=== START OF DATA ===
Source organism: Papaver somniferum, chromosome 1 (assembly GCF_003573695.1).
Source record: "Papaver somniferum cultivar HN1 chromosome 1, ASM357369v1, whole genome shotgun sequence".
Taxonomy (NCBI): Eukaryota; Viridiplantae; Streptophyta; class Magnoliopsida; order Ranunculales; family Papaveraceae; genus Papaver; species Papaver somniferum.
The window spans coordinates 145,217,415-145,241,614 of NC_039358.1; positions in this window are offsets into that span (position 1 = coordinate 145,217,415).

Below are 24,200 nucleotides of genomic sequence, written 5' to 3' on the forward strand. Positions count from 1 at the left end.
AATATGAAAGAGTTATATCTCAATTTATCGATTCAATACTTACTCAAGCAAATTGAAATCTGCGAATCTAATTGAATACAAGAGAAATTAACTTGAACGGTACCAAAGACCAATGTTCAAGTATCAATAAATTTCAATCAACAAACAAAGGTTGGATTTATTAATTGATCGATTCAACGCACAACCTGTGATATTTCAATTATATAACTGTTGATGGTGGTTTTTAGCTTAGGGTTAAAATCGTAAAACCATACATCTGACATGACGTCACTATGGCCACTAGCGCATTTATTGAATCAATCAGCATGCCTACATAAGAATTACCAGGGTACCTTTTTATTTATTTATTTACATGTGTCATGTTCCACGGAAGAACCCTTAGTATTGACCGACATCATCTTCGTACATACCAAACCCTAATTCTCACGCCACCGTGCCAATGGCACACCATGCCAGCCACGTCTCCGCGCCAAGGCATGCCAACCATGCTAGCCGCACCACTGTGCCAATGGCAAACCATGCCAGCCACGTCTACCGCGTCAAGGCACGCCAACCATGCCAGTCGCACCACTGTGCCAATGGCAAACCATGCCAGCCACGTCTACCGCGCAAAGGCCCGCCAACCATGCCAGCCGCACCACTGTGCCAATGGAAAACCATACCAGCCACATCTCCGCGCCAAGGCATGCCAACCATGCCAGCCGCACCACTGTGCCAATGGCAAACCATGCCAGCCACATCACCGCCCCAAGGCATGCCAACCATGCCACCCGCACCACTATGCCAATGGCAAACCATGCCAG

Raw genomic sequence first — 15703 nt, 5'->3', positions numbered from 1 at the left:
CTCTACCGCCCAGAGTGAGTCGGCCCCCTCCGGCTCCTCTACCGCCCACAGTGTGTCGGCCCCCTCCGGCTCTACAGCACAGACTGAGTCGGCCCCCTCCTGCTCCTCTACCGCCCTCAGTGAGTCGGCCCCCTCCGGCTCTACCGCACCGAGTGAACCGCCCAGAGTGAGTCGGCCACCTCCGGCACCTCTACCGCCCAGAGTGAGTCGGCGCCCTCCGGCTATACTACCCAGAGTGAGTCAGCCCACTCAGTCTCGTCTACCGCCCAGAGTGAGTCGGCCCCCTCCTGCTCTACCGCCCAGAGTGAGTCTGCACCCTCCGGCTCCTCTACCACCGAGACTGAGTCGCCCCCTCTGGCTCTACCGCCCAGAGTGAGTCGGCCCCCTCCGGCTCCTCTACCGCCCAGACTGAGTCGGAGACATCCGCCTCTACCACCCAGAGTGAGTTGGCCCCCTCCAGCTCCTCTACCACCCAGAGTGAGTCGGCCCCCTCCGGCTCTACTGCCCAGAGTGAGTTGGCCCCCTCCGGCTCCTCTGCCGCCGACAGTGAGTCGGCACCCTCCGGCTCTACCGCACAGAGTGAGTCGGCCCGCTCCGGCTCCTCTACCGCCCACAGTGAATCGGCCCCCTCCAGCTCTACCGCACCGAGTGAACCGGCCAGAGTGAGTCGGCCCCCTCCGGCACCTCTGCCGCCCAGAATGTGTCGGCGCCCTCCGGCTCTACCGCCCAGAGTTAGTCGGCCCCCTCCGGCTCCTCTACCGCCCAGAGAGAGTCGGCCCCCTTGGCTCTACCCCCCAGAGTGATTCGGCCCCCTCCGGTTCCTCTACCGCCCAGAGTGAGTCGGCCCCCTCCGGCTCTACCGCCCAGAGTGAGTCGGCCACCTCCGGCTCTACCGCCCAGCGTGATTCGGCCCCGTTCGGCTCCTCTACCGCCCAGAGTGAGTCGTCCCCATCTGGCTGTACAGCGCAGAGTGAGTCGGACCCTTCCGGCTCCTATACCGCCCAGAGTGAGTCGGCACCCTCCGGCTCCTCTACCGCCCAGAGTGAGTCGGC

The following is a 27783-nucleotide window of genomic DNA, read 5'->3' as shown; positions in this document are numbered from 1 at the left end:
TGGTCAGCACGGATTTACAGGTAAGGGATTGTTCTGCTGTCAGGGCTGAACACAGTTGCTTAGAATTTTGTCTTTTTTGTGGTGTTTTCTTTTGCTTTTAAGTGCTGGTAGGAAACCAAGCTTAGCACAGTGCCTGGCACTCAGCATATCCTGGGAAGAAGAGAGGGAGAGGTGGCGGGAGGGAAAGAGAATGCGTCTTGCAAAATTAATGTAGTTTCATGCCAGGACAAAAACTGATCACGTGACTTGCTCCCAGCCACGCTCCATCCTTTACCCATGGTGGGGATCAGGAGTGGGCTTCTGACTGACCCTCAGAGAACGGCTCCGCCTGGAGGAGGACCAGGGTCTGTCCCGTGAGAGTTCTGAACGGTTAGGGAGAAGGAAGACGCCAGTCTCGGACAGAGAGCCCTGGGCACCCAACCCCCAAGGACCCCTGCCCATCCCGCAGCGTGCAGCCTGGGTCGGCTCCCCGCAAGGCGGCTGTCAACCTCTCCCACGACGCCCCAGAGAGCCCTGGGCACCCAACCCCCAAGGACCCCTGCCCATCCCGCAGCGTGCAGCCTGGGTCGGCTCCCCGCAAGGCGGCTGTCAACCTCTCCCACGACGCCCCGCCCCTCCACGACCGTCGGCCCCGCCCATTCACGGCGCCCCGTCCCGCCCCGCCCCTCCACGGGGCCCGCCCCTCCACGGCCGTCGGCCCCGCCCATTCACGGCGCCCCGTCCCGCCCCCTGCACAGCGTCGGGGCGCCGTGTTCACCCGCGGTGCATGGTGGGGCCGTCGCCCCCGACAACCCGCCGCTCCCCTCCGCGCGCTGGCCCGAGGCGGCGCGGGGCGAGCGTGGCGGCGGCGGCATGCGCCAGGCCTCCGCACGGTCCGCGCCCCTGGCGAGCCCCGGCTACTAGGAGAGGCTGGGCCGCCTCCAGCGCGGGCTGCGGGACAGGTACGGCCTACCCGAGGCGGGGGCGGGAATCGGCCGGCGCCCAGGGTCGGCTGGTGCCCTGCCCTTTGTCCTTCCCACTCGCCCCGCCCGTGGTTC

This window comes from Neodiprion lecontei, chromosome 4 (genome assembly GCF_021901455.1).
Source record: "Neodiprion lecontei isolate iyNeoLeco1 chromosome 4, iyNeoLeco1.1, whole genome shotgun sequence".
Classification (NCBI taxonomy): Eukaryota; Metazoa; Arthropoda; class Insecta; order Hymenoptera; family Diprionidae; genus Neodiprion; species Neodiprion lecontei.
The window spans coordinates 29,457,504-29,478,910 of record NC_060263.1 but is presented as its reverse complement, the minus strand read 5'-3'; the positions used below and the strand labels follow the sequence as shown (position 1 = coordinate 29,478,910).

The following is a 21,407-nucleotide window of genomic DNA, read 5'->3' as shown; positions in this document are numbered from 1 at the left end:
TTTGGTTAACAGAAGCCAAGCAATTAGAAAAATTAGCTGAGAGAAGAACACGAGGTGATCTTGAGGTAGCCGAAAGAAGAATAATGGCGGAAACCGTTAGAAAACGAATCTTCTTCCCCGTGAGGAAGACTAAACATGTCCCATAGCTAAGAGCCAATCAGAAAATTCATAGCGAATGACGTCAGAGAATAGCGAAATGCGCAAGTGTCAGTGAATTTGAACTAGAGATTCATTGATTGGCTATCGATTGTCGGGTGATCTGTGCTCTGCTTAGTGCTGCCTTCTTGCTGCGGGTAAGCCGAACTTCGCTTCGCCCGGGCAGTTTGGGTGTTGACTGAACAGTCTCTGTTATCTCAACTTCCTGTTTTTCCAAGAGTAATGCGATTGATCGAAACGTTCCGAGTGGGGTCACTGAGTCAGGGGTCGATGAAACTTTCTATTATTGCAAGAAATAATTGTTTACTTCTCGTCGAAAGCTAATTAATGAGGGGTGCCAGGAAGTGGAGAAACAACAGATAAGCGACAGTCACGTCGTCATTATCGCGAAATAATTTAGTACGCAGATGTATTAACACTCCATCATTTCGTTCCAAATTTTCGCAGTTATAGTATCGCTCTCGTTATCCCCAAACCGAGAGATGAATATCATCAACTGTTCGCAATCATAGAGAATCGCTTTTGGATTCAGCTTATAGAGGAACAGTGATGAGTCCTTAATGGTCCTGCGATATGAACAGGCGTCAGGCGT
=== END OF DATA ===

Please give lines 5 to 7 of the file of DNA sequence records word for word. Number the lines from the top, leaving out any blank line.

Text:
Below are 24,200 nucleotides of genomic sequence, written 5' to 3' on the forward strand. Positions count from 1 at the left end.
AATATGAAAGAGTTATATCTCAATTTATCGATTCAATACTTACTCAAGCAAATTGAAATCTGCGAATCTAATTGAATACAAGAGAAATTAACTTGAACGGTACCAAAGACCAATGTTCAAGTATCAATAAATTTCAATCAACAAACAAAGGTTGGATTTATTAATTGATCGATTCAACGCACAACCTGTGATATTTCAATTATATAACTGTTGATGGTGGTTTTTAGCTTAGGGTTAAAATCGTAAAACCATACATCTGACATGACGTCACTATGGCCACTAGCGCATTTATTGAATCAATCAGCATGCCTACATAAGAATTACCAGGGTACCTTTTTATTTATTTATTTACATGTGTCATGTTCCACGGAAGAACCCTTAGTATTGACCGACATCATCTTCGTACATACCAAACCCTAATTCTCACGCCACCGTGCCAATGGCACACCATGCCAGCCACGTCTCCGCGCCAAGGCATGCCAACCATGCTAGCCGCACCACTGTGCCAATGGCAAACCATGCCAGCCACGTCTACCGCGTCAAGGCACGCCAACCATGCCAGTCGCACCACTGTGCCAATGGCAAACCATGCCAGCCACGTCTACCGCGCAAAGGCCCGCCAACCATGCCAGCCGCACCACTGTGCCAATGGAAAACCATACCAGCCACATCTCCGCGCCAAGGCATGCCAACCATGCCAGCCGCACCACTGTGCCAATGGCAAACCATGCCAGCCACATCACCGCCCCAAGGCATGCCAACCATGCCACCCGCACCACTATGCCAATGGCAAACCATGCCAG

Raw genomic sequence first — 15703 nt, 5'->3', positions numbered from 1 at the left: